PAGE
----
If you have diabetes, ask your regular doctor for diet and medication restrictions.
If you take a medication to thin your blood (such as Coumadin, Plavix or Lovenox) and have not already discussed this with our office, please call us at 612-871-1145.
If you take aspirin, you may continue to do so.
If you are or may be pregnant, please discuss the risks and benefits of this procedure with your doctor.
If you will be receiving sedation, you must arrange for a ride for the day of your exam. If you fail to arrange transportation with a responsible adult, your procedure will need to be cancelled and rescheduled.
If you must cancel or reschedule your appointment, please call 612-871-1145 as soon as possible.
To ensure a successful exam, please follow all instructions carefully. Failure to accurately and completely prepare for your exam may result in the need for an additional procedure and both procedures will be billed to your insurance.
Before your exam:
Fill out the Health History form to bring with you on the day of your appointment.
The night before your exam:
• Stop eating solid foods at 11:45 pm.
• Clear liquids are okay to drink (examples: water, Gatorade, clear broth and apple juice).
• Do not drink red liquids or alcoholic beverages.
The day of your exam:
• Stop drinking clear liquids 2 hours before your exam
• You may take your usual medications with 4 oz. of water at least 2 hours prior to your procedure.
When you leave for the procedure:
• Bring a new ostomy bag and appropriate adhesive because the bag will be removed and disposed of during the procedure.
• Bring a list of all of your current medications, including any allergy or over-the-counter medications.
• Bring a photo ID as well as up-to-date insurance information, such as your insurance card and any referral forms that might be required by your payer.
DESCRIPTION OF ILEOSCOPY
What is an ileoscopy?
Ileoscopy is done through a person's ileostomy. An ileostomy is an artificial opening (called a stoma), created in the abdomen by a surgeon. The ileum is brought out to the surface of the abdominal wall, allowing waste to drain into a sealed pouch on the outside of the body. During an ileoscopy, your doctor examines the lining of your ileum, the last part of your small intestine through a thin, flexible tube called an endoscope. Through the endoscope, your doctor can see abnormalities like inflammation or bleeding and may also remove tiny samples of tissue (biopsy) for further tests, or treat bleeding problems.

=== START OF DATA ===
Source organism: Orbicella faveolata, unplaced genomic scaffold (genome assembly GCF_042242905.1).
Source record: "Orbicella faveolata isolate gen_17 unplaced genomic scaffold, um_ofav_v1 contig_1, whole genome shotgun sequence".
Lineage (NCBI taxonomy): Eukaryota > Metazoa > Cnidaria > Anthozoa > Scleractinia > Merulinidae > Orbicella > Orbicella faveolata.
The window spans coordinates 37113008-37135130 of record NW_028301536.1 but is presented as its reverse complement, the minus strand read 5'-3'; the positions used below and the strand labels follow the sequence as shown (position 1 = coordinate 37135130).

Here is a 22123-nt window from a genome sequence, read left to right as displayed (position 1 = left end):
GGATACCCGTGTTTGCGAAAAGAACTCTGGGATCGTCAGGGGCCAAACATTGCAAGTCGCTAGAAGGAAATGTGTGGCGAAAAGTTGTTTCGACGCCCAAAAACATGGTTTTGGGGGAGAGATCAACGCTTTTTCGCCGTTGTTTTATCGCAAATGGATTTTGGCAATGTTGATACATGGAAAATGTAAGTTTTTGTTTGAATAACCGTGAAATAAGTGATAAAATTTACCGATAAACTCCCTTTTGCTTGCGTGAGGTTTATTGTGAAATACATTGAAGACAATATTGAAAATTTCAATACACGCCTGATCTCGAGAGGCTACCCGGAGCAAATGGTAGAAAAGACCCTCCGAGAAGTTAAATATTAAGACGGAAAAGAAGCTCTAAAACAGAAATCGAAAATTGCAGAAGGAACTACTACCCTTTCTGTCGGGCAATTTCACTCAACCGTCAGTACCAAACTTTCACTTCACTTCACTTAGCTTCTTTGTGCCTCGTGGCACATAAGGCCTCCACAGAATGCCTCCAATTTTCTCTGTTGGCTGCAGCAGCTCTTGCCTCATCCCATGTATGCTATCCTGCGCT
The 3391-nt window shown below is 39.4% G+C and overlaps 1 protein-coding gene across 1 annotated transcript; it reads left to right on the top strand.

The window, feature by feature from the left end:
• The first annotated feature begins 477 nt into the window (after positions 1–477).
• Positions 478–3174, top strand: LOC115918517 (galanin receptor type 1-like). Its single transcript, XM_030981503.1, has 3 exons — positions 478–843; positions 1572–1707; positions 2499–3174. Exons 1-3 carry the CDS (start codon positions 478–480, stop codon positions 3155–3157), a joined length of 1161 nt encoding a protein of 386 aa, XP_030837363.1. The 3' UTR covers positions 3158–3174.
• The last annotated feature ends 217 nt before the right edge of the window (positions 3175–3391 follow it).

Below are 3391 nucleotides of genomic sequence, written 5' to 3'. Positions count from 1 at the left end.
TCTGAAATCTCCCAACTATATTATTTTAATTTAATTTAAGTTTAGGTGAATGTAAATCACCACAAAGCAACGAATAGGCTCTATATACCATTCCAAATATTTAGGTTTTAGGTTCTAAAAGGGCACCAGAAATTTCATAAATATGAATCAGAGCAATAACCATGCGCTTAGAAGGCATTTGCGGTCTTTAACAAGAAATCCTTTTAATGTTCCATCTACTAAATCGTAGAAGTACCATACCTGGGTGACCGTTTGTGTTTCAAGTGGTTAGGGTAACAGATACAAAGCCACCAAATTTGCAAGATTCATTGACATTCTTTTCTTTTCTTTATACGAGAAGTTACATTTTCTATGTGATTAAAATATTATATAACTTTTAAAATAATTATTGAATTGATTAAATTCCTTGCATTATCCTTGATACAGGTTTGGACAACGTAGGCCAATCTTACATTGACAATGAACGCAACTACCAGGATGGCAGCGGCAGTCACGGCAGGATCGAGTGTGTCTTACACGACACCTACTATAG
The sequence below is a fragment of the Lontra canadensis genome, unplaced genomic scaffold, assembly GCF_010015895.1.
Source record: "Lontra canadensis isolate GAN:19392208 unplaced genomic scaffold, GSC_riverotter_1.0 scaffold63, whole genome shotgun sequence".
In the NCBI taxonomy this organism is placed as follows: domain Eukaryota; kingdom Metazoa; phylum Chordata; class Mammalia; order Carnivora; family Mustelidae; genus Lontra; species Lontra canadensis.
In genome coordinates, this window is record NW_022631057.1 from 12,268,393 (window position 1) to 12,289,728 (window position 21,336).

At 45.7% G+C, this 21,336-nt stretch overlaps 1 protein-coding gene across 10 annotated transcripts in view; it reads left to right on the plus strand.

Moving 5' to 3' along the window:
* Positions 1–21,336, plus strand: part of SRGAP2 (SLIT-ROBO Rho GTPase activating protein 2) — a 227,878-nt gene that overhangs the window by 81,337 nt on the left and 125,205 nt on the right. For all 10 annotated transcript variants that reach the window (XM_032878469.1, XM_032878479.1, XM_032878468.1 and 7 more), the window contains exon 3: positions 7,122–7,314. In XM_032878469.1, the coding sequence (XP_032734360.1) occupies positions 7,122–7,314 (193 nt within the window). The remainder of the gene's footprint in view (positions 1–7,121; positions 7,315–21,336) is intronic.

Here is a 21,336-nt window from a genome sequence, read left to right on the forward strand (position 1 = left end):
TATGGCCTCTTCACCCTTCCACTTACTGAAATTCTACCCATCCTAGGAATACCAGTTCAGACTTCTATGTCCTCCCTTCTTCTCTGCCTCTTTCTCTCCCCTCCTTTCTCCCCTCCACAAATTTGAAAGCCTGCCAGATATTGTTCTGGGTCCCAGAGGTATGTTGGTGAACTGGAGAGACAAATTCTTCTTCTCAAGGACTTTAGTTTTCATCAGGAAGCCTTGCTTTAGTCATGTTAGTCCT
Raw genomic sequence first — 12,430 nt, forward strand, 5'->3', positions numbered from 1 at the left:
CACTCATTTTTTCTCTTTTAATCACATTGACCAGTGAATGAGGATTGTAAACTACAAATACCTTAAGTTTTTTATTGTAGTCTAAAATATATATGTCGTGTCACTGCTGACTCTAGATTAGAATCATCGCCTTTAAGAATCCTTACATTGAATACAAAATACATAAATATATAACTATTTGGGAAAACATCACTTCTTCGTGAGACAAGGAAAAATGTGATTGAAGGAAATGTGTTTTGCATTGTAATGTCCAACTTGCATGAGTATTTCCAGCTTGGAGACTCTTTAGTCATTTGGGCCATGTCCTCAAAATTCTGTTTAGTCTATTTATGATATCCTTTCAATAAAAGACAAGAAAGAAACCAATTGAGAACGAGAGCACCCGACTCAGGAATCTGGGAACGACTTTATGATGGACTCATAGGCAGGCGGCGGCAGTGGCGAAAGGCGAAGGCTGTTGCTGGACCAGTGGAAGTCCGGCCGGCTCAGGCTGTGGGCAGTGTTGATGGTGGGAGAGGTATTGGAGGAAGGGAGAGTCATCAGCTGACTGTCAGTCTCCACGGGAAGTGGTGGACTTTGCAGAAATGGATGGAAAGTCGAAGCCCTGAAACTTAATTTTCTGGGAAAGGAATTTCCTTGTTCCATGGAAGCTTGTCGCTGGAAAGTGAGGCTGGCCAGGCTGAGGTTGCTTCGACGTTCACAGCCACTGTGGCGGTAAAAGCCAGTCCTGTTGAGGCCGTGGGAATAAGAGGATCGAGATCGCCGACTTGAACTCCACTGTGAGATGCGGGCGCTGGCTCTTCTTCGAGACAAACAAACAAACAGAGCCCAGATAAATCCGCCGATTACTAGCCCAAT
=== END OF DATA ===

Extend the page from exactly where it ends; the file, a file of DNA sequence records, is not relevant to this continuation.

What happens during an ileoscopy?
Plan to spend up to 2 hours at the endoscopy center the day of your procedure. The exam itself takes about 15 minutes to complete.
Before the exam:
• You will change into a gown and robe.
• Your medical history will be reviewed with you and you will be given a consent form to sign.
• A nurse will insert an intravenous (IV) line into your hand or arm.
During the exam:
• Medicine may be given through the IV line to help you relax and feel drowsy.
• Your heart rate and oxygen levels will be monitored. If your blood pressure is low, you may be given fluids through the IV line.
• The doctor will insert a flexible tube – called an endoscope – into your ileostomy (stoma) and will advance it slowly through the ileum.
• You may have a feeling of pressure or fullness.
• The doctor may remove tissue through the endoscope for closer examination, or biopsy. Tissue removal is painless.
What happens after the exam?
• The doctor will talk with you about the initial results of your exam.
• You may feel bloated after the procedure. This is normal.
• Medication given during the exam will prohibit you from driving for the rest of the day.
• Following the exam, you may resume your normal diet. Avoid alcohol until the next day.
• You may resume your regular activities the day after the procedure.
• A nurse will provide you with complete discharge instructions before you leave the endoscopy center. Be sure to ask the nurse for specific instructions if you take blood thinners such as aspirin, Coumadin or Plavix.
• Any tissue samples removed during the exam will be sent to a lab for evaluation. It may take 5-7 working days for you to be notified of the results.
Are there possible complications from an ileoscopy?
Although serious complications are rare, any medical procedure has the potential for risks. A nurse will review all potential warning signs with you before you leave the endoscopy center. Risks include:
• Perforation, or a tear, of the lining of the ileum
• Bleeding from the biopsy site if tissue was removed
• Reaction to medications if used during the procedure